In 1992, Weston Biggerstaff followed in the line of other Hollywood actors, such as Bruce Willis and Sylvester Stallone, by founding a chain of restaurants. The Mutton Hut, however, was a less glamorous affair due to its exclusive reliance on goat meat instead of lamb, as the restaurant’s name would suggest. Biggerstaff reportedly did not know the difference between goats and sheep and simply went for the cheaper option.
Ever the entrepreneur, Biggerstaff changed tack and targeted the menu as healthy and affordable fast food for kids, announcing, “Kids will eat anything provided a lovable cartoon character tells them to.” Thus, Mutton Man was born. In a shrewd move, Biggerstaff bankrolled a 26 x 22 minute animated series based on the adventures of a half-man, half-goat cartoon superhero who obtained super-strength from eating goat meat.
The Mutton Man animated series goes down in television history as the only show to be cancelled five minutes into broadcast of its pilot episode. Broadcasters saw it as blatant advertising for his restaurant, while Christian groups objected to a superhero sporting horns and cloven hooves. There were also ethical issues surrounding a goat creature eating goat meat. Biggerstaff argued that Mutton Man was only half-goat.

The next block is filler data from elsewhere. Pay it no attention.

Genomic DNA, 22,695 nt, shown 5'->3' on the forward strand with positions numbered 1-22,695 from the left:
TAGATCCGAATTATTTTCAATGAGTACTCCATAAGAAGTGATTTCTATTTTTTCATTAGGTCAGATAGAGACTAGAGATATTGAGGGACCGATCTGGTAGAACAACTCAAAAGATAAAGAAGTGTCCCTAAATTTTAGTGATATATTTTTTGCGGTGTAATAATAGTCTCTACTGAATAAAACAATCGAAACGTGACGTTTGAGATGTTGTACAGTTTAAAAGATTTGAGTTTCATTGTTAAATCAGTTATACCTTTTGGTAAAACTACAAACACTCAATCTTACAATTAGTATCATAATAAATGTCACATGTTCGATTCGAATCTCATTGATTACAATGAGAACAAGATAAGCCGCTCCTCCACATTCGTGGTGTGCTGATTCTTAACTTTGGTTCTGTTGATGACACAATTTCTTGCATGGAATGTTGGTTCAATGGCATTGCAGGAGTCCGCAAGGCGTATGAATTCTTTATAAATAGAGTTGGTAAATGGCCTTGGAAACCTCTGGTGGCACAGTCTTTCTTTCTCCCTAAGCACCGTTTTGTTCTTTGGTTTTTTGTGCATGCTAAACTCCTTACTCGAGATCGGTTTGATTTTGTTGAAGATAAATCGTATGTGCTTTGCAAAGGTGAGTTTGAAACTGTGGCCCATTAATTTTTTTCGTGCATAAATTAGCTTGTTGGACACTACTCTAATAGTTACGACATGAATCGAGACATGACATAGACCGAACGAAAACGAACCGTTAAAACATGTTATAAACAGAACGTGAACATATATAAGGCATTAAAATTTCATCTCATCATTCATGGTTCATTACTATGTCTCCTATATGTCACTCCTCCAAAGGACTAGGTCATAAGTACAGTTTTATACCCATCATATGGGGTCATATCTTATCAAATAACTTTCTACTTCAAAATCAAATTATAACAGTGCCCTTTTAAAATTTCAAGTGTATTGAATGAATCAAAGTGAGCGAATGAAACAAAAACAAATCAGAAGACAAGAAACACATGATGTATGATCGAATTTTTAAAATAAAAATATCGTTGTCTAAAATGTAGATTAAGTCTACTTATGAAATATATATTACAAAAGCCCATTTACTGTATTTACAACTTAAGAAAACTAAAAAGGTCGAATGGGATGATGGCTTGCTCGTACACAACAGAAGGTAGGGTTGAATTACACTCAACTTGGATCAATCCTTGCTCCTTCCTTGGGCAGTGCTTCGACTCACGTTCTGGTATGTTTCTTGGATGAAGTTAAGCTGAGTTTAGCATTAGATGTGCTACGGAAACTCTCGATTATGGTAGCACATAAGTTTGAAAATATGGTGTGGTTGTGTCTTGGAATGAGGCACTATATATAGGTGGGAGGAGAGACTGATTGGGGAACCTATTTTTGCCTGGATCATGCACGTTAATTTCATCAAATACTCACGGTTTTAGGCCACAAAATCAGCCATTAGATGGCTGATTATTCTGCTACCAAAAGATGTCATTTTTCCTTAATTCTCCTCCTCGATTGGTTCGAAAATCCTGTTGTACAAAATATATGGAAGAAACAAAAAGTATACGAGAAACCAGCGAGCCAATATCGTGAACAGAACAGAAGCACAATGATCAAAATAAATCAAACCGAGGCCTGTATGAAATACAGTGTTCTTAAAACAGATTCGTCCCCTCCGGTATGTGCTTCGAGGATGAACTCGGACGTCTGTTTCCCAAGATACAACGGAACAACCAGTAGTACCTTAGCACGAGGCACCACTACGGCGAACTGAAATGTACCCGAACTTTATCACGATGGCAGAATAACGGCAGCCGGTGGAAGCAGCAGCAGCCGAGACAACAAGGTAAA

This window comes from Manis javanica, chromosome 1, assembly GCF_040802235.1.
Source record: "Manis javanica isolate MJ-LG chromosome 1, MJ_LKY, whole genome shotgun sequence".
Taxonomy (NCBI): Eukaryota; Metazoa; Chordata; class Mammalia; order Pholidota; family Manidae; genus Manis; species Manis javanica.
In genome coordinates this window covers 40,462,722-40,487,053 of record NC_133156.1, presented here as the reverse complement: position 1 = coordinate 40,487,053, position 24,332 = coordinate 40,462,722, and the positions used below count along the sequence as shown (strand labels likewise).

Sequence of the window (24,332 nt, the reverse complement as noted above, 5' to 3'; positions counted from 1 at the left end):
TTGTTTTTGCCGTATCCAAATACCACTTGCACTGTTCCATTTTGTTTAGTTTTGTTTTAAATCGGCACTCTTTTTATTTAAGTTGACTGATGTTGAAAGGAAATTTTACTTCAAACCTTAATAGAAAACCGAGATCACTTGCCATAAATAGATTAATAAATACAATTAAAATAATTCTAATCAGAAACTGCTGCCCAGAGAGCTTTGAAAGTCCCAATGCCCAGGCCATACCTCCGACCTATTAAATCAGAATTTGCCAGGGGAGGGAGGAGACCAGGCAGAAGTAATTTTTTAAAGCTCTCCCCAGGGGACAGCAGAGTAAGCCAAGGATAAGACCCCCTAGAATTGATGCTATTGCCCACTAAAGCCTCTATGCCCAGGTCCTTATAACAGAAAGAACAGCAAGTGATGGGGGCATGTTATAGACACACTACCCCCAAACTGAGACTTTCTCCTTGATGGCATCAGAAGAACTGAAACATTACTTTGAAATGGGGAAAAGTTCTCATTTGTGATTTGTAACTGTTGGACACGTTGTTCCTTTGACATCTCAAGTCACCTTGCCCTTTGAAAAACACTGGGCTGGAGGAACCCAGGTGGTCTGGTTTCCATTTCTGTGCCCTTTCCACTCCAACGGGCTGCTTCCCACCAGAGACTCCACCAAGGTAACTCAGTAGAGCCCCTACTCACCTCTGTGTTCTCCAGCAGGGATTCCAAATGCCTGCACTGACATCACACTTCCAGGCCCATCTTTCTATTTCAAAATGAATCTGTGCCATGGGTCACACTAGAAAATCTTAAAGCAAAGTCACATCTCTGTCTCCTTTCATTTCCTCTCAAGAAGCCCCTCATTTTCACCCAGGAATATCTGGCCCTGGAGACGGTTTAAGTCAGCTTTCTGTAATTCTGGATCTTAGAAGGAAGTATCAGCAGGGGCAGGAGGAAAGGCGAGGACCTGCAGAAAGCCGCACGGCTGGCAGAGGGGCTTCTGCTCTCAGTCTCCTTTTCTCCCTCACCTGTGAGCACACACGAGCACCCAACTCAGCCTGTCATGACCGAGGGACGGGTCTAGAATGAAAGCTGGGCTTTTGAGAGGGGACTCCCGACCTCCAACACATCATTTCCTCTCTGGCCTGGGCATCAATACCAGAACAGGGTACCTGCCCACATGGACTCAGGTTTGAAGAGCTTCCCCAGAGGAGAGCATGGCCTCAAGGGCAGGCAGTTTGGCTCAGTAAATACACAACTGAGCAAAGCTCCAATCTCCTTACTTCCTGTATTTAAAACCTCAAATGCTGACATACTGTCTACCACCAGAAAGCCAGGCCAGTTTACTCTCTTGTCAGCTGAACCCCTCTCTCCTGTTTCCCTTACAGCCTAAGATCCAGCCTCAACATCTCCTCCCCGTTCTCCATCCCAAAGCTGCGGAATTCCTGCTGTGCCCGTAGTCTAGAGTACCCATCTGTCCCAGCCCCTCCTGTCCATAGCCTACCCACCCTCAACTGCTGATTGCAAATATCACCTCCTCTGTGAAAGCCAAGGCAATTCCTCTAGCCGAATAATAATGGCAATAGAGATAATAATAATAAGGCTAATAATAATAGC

Today, only one Mutton Hut remains in Swansea, Wales, where animation cells from the show are available for sale, all 858,000 of them.
IN POPULAR CULTURE
The vocally heterosexual Biggerstaff is strangely regarded as a gay icon on the west coast of the United States due to his supporting role as Boots the Cabin Boy in the Captain Swashbuckle film series; Captain Swashbuckle and his Merry Brigadeers (1964), Captain Swashbuckle and the Dastardly Scallywags (1965). Biggerstaff has always been quite vocal in his distaste for this reputation, claiming that the association ruins the movies for heterosexual people who just happen to like pirates. In fact, Biggerstaff even made a cameo appearance in John Waters’ camp send up of the films, Captain Swashbuckle and the Mincing Rainbow Fairies (1983). It wasn’t until the film’s premier in San Francisco that he was even aware of his gay icon status. Footage of the colourful event shows Biggerstaff as appearing genuinely surprised and bewildered.